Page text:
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Triathlon is a pretty hardcore sport, let's be honest. You don't just have to train for one discipline - you have to train for three. I may be stating the obvious here, but in terms of being time-consuming, triathlon is up there. 

We all know Winter is about base training. Getting all the miles in at low intensity - this is where you really build your endurance ready for a tough season the next year. This is the perfect time to up your strength and conditioning work. Perfect for when it's raining (so all the time, then).

I'll apologise in advance if I'm preaching to the converted and I'm telling you something that every triathlete, novice or elite, knows already. Hopefully, if this is the case, it will help reinforce the fact. Plus I'd like the opportunity to tell you how S&C has changed me as an athlete and how it forms a big part of my training. (Here is the relevance to my opening paragraph, in case it looked a bit lost!).

So, fitting in strength and conditioning sessions into what is already a mind-numbingly busy week dedicated to training for three disciplines is a challenge in itself. But vital. If you do it already, brilliant. If you don't, do it now. Now!

Last year, I did absolutely no strength work. I though it was all about swimming, biking and running as much as possible and then I'd be cruising triathlons. Yeeaaah! Or not. S&C forms a fundamental part of training;there's probably tons of articles on this  out there, and they are probably much more technical than mine, with much more scientific weight behind them or written by someone who is a professional. But you can hear it straight from the horse's mouth here!

As I was saying, I didn't know gym work was really relevant to triathlon. It's all very well bashing out hundreds of miles on the bike, running all over the place like a nomad, and turning up to every swim session ready to crush a good few laps in the pool, and because this is all cardiovascular, you will build aerobic strength, technique and endurance. But will you build power? To some extent, but you can catalyse this. 

I, of course, didn't do any, so when I met my coach last year and he introduced the gym into my life (which I had quite happily had a formal separation from, after realising that I was far more appropriately settled in a training relationship with the great outdoors!) it was a bit of a shock to the system.

Oh god, I'd have to watch all those puny teenagers desperately trying to get buff, and all the buff guys kissing their biceps in front of the mirror. Gyms are not for me. I don't want to sound like a training elitist but I don't really like training in a sweatbox full of machines, full of people who are only their because they either want to compensate for their binge-drinking or so they can waltz around flexing their muscles trying to impress onlookers. Argh! Give me a lonely forest and a pair of running shoes please!

I'm very lucky to not only work with a fantastic award-winning triathlon coach, Steve Lloyd of Absolute Tri, but I also have my own strength and conditioning coach. James Drabble is a personal trainer and S&C coach, heading up a partnership businessTrojan Training which also runs bootcamps to get people fit. 

Now I've met lots of people who claim to be personal trainers/strength and conditioning coaches and they give you the same old stuff you could get off some blog off the internet (ahem!) or from some fitness magazine. Their knowledge is limited to some 8 week training course. I don't want to demean the industry, it's great there are so many fitness professionals out there, but you have to be choosy, because you want someone who doesn't just understand how to introduce S&C work into your training programme, but how to make it compliment your training programme.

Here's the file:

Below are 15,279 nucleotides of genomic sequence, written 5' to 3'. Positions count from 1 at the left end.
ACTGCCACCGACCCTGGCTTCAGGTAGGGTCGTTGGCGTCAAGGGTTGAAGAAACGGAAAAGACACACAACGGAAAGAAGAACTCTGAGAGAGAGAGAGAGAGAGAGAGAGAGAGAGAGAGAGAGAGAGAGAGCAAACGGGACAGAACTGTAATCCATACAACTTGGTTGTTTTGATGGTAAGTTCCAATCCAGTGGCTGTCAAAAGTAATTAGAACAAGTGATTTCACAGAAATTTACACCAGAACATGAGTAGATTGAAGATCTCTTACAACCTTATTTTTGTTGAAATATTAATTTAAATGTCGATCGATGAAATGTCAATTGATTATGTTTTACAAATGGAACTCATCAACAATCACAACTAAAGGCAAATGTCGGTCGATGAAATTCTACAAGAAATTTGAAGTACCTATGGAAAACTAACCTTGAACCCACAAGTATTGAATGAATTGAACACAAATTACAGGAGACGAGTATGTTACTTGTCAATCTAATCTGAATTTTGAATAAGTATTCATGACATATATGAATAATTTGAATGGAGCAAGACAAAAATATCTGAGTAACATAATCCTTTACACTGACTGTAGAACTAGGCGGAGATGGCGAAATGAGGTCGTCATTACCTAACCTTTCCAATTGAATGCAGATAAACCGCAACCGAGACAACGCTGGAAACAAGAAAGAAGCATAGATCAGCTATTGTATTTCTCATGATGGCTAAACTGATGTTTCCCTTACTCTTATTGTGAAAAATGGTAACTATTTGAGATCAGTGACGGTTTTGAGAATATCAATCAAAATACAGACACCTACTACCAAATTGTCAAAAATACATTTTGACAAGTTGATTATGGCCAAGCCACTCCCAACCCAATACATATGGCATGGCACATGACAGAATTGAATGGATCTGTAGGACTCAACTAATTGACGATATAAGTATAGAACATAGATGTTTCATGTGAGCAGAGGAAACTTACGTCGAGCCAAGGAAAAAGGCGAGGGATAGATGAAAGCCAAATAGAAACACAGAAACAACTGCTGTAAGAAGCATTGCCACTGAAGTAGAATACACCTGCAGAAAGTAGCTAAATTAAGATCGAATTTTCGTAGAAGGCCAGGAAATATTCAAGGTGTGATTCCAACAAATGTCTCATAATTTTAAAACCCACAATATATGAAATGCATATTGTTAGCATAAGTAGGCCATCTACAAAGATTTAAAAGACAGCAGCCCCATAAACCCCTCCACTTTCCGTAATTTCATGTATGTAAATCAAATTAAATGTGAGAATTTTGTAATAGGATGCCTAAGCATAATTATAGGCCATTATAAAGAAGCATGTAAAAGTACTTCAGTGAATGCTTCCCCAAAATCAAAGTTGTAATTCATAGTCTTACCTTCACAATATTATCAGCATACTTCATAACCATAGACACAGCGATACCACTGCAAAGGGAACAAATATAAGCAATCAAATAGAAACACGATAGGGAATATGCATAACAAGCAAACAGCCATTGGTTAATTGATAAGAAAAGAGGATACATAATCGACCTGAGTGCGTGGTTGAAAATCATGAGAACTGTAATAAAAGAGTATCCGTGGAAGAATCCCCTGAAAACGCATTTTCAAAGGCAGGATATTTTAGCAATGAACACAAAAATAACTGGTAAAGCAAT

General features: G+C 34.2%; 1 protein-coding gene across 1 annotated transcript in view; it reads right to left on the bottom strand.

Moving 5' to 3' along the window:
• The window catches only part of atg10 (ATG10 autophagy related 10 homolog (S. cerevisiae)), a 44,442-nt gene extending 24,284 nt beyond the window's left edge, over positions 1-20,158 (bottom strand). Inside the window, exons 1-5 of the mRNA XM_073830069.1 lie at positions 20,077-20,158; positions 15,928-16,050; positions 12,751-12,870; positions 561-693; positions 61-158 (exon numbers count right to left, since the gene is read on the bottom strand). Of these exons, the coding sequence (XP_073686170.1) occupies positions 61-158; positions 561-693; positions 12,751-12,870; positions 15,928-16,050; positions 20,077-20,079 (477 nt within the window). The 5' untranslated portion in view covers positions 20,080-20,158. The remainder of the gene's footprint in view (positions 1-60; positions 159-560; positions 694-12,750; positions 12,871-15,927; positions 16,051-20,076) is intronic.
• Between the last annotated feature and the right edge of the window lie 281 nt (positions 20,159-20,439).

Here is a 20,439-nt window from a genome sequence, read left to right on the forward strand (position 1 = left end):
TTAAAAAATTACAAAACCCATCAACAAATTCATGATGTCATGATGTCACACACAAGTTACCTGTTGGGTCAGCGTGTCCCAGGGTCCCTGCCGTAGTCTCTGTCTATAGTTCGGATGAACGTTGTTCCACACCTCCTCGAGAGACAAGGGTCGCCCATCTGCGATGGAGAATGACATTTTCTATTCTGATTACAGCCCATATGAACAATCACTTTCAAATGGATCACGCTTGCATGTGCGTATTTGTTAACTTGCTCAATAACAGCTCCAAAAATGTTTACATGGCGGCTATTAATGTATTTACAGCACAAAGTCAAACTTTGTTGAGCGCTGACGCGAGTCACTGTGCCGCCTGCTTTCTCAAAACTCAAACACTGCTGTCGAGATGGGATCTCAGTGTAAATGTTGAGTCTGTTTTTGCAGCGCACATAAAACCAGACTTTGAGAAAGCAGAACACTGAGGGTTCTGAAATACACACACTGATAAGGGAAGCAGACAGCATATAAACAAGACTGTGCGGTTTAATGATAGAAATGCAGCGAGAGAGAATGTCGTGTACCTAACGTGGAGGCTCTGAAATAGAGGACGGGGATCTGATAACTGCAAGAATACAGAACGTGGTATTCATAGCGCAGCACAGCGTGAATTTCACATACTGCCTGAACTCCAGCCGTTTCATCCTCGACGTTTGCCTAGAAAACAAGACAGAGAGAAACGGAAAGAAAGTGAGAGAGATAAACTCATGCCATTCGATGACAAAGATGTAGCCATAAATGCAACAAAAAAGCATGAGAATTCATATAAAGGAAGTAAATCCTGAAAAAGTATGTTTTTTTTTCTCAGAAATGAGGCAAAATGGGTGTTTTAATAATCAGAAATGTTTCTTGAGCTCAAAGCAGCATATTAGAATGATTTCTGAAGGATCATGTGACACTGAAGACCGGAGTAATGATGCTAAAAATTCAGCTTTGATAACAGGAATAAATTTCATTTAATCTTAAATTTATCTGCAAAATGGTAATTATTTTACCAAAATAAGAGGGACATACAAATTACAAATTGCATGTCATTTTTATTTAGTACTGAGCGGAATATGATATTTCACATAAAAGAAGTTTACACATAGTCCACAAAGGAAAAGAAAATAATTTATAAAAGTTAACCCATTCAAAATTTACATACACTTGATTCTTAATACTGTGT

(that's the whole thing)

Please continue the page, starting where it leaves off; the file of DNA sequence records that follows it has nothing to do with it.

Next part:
I had a full body assessment. Scary! I was kindly enlightened on how weak my core was, my non-existent glutes, how my left side was much more stiff than my right, my posture was a bit shite, and lots more...! Of course, some say this so they get business out of you, but everything he said had already been mentioned by the physios who were working on me through Bupa, so I knew it was legit. Oh, and the fact that I knew my core was rubbish anyway.

James devised me a programme which involved 'back to basics' core work. He said there was no point in working on the major muscle groups if my core was weak, because the wrong muscles would be firing. We needed to get my core strong-ish before we even contemplated anything else. So, a 20 minute core session, EVERY SINGLE DAY for 6 weeks. Woah, come on! I have to train three disciplines! Yes, but it needs to be done, because it's crucial to performance.

My programme changes every 6-8 weeks. Once the body gets used to a routine, it will plateau, and you will stop improving. It is important to keep challenging the body by changing what you are doing, even if you are just upping the reps or the number of sets. So I'm now on my second phase of 'Mission Get My Core Strong', and it feels great. I get some weird looks in the gym because of some of the stuff I'm doing, but I can definitely notice a difference.

Not only does S&C help prevent injuries during the tough race season, but you also build POWER. And who doesn't want more power?! I have to say, despite the monkies in the gym weighing each other up with sideways looks like some kind of alpha male 'buff-off', I am actually loving my S&C programme. I feel monumentally stronger than I did this time last year and I just know that it is strength building from the inside out, paving the way towards invincibleness... 

(Okay, not quite, but you know what I mean...!)